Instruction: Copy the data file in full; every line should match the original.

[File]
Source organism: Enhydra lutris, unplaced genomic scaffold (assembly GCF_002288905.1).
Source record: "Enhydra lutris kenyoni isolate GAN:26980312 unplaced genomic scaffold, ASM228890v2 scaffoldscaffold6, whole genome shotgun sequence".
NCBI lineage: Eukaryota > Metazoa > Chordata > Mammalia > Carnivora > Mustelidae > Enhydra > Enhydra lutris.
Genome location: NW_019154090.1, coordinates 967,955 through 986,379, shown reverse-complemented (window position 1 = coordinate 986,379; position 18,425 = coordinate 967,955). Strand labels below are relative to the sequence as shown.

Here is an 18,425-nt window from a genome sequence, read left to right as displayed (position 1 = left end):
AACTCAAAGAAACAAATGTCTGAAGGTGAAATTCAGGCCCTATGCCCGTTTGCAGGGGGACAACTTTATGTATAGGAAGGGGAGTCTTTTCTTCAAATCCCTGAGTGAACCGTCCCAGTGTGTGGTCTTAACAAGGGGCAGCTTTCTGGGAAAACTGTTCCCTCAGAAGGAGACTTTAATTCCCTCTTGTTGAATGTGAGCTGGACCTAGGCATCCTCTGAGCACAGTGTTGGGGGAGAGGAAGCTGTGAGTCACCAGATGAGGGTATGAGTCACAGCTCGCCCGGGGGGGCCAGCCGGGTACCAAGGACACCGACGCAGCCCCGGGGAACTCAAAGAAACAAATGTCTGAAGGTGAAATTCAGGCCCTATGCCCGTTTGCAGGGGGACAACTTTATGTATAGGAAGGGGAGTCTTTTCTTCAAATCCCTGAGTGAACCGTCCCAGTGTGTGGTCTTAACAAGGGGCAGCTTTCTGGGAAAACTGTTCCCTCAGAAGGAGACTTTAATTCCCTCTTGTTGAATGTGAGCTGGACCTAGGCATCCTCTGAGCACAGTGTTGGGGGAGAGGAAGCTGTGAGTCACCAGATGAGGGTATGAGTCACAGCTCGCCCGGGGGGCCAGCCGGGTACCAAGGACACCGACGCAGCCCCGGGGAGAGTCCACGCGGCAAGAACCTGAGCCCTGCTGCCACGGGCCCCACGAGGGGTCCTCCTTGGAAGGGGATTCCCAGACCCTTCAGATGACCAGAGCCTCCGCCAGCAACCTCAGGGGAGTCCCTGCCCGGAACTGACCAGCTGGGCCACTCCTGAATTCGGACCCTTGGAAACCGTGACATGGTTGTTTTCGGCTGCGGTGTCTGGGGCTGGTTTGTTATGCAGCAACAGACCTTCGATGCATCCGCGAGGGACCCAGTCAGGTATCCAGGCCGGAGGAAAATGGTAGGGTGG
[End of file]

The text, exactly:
Source organism: Enhydra lutris, unplaced genomic scaffold (assembly GCF_002288905.1).
Source record: "Enhydra lutris kenyoni isolate GAN:26980312 unplaced genomic scaffold, ASM228890v2 scaffoldscaffold6, whole genome shotgun sequence".
NCBI lineage: Eukaryota > Metazoa > Chordata > Mammalia > Carnivora > Mustelidae > Enhydra > Enhydra lutris.
Genome location: NW_019154090.1, coordinates 967,955 through 986,379, shown reverse-complemented (window position 1 = coordinate 986,379; position 18,425 = coordinate 967,955). Strand labels below are relative to the sequence as shown.

Here is an 18,425-nt window from a genome sequence, read left to right as displayed (position 1 = left end):
AACTCAAAGAAACAAATGTCTGAAGGTGAAATTCAGGCCCTATGCCCGTTTGCAGGGGGACAACTTTATGTATAGGAAGGGGAGTCTTTTCTTCAAATCCCTGAGTGAACCGTCCCAGTGTGTGGTCTTAACAAGGGGCAGCTTTCTGGGAAAACTGTTCCCTCAGAAGGAGACTTTAATTCCCTCTTGTTGAATGTGAGCTGGACCTAGGCATCCTCTGAGCACAGTGTTGGGGGAGAGGAAGCTGTGAGTCACCAGATGAGGGTATGAGTCACAGCTCGCCCGGGGGGGCCAGCCGGGTACCAAGGACACCGACGCAGCCCCGGGGAACTCAAAGAAACAAATGTCTGAAGGTGAAATTCAGGCCCTATGCCCGTTTGCAGGGGGACAACTTTATGTATAGGAAGGGGAGTCTTTTCTTCAAATCCCTGAGTGAACCGTCCCAGTGTGTGGTCTTAACAAGGGGCAGCTTTCTGGGAAAACTGTTCCCTCAGAAGGAGACTTTAATTCCCTCTTGTTGAATGTGAGCTGGACCTAGGCATCCTCTGAGCACAGTGTTGGGGGAGAGGAAGCTGTGAGTCACCAGATGAGGGTATGAGTCACAGCTCGCCCGGGGGGCCAGCCGGGTACCAAGGACACCGACGCAGCCCCGGGGAGAGTCCACGCGGCAAGAACCTGAGCCCTGCTGCCACGGGCCCCACGAGGGGTCCTCCTTGGAAGGGGATTCCCAGACCCTTCAGATGACCAGAGCCTCCGCCAGCAACCTCAGGGGAGTCCCTGCCCGGAACTGACCAGCTGGGCCACTCCTGAATTCGGACCCTTGGAAACCGTGACATGGTTGTTTTCGGCTGCGGTGTCTGGGGCTGGTTTGTTATGCAGCAACAGACCTTCGATGCATCCGCGAGGGACCCAGTCAGGTATCCAGGCCGGAGGAAAATGGTAGGGTGG